Most employment agreements require an employee to give a certain amount of notice if they resign from the role. What happens if they fail to do so? The employer can't always rely on a clause in the original employment agreement to deduct money from the employee's pay.
Most employment agreements require an employee to give a certain amount of notice if they resign from the role. What happens if they fail to do so? For example, an employee may be required to give four weeks notice when they resign, but he/she walks off the job instead, giving no notice and leaving the employer having to scramble to find a replacement.
In this scenario there are two things to consider:
What, if anything, is an employer entitled to recover from the employee for the inconvenience arising from a breach of contract; and,
If an employer is entitled to recover money from the employee, can this be taken by way of deduction from final pay and holiday pay?
The general rule is that an employer may not make unauthorised deductions from an employee’s wages. The Wages Protection Act 1983 allows deductions to be made only if the employee requests them or consents to them, and has not given written notice of withdrawal of consent.
While many employment agreements have a standard clause which purports to give this consent, developing case law suggests that general consent to deduction from wages will not necessarily be enough to allow deduction for a failure to give the required notice upon leaving a role.
Where an employer wants to deduct wages for lack of notice, the clause in the employment agreement must be clear and specific as to what the deduction is for and where the deduction will be made from.
In Smith v EZ Step Ltd t/a Pet Stop  NZERA Auckland 442, the Employment Relations Authority held that a clause that provided “four weeks pay shall be paid or forfeited by the party not giving the requisite notice” was not written consent to a deduction in terms of the Wages Protection Act because it did not specifically make provision for deduction from the employee’s wages or final pay.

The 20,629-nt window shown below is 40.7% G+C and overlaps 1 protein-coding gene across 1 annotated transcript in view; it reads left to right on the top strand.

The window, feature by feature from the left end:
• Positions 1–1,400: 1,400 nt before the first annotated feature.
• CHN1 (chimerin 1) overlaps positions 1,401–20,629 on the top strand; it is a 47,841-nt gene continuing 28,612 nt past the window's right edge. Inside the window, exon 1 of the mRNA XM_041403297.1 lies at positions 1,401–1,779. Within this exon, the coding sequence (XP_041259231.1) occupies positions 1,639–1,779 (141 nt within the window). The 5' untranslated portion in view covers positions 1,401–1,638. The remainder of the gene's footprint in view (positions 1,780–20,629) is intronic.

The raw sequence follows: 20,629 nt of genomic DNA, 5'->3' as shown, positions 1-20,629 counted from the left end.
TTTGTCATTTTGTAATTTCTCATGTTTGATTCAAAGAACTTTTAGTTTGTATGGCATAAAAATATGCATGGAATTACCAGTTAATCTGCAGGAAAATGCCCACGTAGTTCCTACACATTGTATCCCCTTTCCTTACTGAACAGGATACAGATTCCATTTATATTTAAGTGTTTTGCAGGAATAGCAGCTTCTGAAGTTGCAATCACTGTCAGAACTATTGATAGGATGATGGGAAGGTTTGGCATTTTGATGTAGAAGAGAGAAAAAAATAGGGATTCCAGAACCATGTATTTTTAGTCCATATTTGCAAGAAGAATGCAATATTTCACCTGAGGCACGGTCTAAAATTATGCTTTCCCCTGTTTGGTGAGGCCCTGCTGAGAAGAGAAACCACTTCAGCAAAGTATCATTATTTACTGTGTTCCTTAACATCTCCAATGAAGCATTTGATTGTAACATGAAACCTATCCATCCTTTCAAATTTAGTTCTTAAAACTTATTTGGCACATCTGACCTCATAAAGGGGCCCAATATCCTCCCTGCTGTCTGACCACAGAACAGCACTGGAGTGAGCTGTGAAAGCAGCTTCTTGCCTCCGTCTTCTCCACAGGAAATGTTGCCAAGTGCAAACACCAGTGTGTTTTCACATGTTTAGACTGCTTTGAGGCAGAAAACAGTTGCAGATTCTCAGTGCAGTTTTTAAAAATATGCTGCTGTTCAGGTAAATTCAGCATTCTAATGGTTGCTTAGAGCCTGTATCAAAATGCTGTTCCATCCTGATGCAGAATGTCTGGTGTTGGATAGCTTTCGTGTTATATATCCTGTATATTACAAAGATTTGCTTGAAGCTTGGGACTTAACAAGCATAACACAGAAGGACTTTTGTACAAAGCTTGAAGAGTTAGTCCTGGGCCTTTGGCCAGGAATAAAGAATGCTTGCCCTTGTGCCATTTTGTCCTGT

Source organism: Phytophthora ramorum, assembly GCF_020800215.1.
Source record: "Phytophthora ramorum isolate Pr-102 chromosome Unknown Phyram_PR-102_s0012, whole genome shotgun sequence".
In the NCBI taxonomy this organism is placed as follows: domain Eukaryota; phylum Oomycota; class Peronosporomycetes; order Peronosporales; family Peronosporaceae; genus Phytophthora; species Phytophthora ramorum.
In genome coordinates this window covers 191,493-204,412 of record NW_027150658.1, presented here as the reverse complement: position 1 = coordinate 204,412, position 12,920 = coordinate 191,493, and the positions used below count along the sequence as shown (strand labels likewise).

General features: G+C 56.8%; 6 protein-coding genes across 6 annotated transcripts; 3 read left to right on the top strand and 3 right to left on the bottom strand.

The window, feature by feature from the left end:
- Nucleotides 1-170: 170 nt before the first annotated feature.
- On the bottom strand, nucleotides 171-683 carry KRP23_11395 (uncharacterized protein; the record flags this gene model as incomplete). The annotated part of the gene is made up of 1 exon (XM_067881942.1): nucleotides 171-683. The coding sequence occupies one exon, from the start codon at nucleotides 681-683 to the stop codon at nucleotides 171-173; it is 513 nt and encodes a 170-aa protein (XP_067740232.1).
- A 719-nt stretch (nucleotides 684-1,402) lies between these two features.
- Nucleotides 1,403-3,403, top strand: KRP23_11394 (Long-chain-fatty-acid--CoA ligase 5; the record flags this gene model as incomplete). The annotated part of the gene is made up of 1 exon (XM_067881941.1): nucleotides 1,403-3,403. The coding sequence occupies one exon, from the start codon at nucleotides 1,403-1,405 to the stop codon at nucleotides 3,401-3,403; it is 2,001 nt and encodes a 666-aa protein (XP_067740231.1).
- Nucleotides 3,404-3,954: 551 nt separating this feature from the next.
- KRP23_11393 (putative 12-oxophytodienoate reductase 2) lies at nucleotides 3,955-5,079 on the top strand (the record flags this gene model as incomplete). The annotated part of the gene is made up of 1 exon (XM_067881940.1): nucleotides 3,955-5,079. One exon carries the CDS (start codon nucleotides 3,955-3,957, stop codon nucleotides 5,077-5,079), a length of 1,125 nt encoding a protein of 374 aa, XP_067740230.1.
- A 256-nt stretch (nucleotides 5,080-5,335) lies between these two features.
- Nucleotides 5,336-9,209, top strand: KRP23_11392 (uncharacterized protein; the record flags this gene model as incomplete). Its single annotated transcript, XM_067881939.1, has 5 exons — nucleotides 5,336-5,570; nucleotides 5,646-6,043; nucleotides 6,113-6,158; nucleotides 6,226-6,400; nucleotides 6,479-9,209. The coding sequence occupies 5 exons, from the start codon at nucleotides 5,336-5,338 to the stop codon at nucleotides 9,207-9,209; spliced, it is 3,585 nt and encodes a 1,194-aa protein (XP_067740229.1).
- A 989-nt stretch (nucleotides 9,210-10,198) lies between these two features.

In addition, the deductions clause must be a genuine pre-estimate of the loss that would be caused by the breach. Whether a clause meets this requirement will be assessed at the time the parties entered into the employment agreement, not at the time of the alleged breach.
In Paengkam v GL Freeman Holdings Ltd  NZERA Christchurch 235, the Employment Relations Authority held that a clause purporting to allow deduction from the employee’s wages and/or holiday pay and final pay where the six weeks required notice was not given, was a penalty provision rather than a genuine pre-estimate of loss, and was not required or reasonable.
We suggest any employer should seek legal advice when wishing to rely on a clause that purports to allow deductions from final pay where an employee does not give the required amount of notice upon leaving a role.
Our specialist Employment team are experts in this area and can provide advice on this as well as any other employment related issues. Please contact them by calling +64 3 379 9940 and asking to speak to a member of our Employment Team or you can contact the Employment Team leader Ashley-Jayne Lodge directly on +64 3 339 5627 or firstname.lastname@example.org.
Copyright © Cavell Leitch. All rights reserved. Redistribution is only permitted with express written permission. For enquiries please contact us. This article by its nature cannot be comprehensive and cannot be relied on by clients as advice. It is provided to assist clients to identify legal issues on which they should seek legal advice. Please consult the professional staff of Cavell Leitch for advice specific to your situation.